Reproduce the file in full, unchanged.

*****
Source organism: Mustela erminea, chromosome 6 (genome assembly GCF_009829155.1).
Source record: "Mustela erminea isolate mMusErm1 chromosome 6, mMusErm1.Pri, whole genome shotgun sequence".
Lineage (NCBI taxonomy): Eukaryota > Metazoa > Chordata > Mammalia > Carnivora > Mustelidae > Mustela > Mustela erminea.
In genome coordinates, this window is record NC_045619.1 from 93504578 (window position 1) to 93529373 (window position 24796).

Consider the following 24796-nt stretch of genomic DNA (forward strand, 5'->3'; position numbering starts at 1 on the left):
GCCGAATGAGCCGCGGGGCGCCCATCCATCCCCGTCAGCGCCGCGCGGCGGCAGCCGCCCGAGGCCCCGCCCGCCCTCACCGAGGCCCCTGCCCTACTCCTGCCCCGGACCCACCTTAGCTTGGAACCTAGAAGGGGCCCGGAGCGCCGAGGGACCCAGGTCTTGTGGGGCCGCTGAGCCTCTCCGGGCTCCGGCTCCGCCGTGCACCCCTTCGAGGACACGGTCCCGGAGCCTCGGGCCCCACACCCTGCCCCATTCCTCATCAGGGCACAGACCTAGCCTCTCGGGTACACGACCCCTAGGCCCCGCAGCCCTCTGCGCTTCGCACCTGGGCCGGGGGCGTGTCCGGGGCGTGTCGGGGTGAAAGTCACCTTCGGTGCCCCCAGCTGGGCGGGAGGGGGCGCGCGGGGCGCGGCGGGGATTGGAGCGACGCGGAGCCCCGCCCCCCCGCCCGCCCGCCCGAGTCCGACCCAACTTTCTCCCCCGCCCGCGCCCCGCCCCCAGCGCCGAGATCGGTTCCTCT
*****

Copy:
Source organism: Mustela erminea, chromosome 6 (genome assembly GCF_009829155.1).
Source record: "Mustela erminea isolate mMusErm1 chromosome 6, mMusErm1.Pri, whole genome shotgun sequence".
Lineage (NCBI taxonomy): Eukaryota > Metazoa > Chordata > Mammalia > Carnivora > Mustelidae > Mustela > Mustela erminea.
In genome coordinates, this window is record NC_045619.1 from 93504578 (window position 1) to 93529373 (window position 24796).

Consider the following 24796-nt stretch of genomic DNA (forward strand, 5'->3'; position numbering starts at 1 on the left):
GCCGAATGAGCCGCGGGGCGCCCATCCATCCCCGTCAGCGCCGCGCGGCGGCAGCCGCCCGAGGCCCCGCCCGCCCTCACCGAGGCCCCTGCCCTACTCCTGCCCCGGACCCACCTTAGCTTGGAACCTAGAAGGGGCCCGGAGCGCCGAGGGACCCAGGTCTTGTGGGGCCGCTGAGCCTCTCCGGGCTCCGGCTCCGCCGTGCACCCCTTCGAGGACACGGTCCCGGAGCCTCGGGCCCCACACCCTGCCCCATTCCTCATCAGGGCACAGACCTAGCCTCTCGGGTACACGACCCCTAGGCCCCGCAGCCCTCTGCGCTTCGCACCTGGGCCGGGGGCGTGTCCGGGGCGTGTCGGGGTGAAAGTCACCTTCGGTGCCCCCAGCTGGGCGGGAGGGGGCGCGCGGGGCGCGGCGGGGATTGGAGCGACGCGGAGCCCCGCCCCCCCGCCCGCCCGCCCGAGTCCGACCCAACTTTCTCCCCCGCCCGCGCCCCGCCCCCAGCGCCGAGATCGGTTCCTCT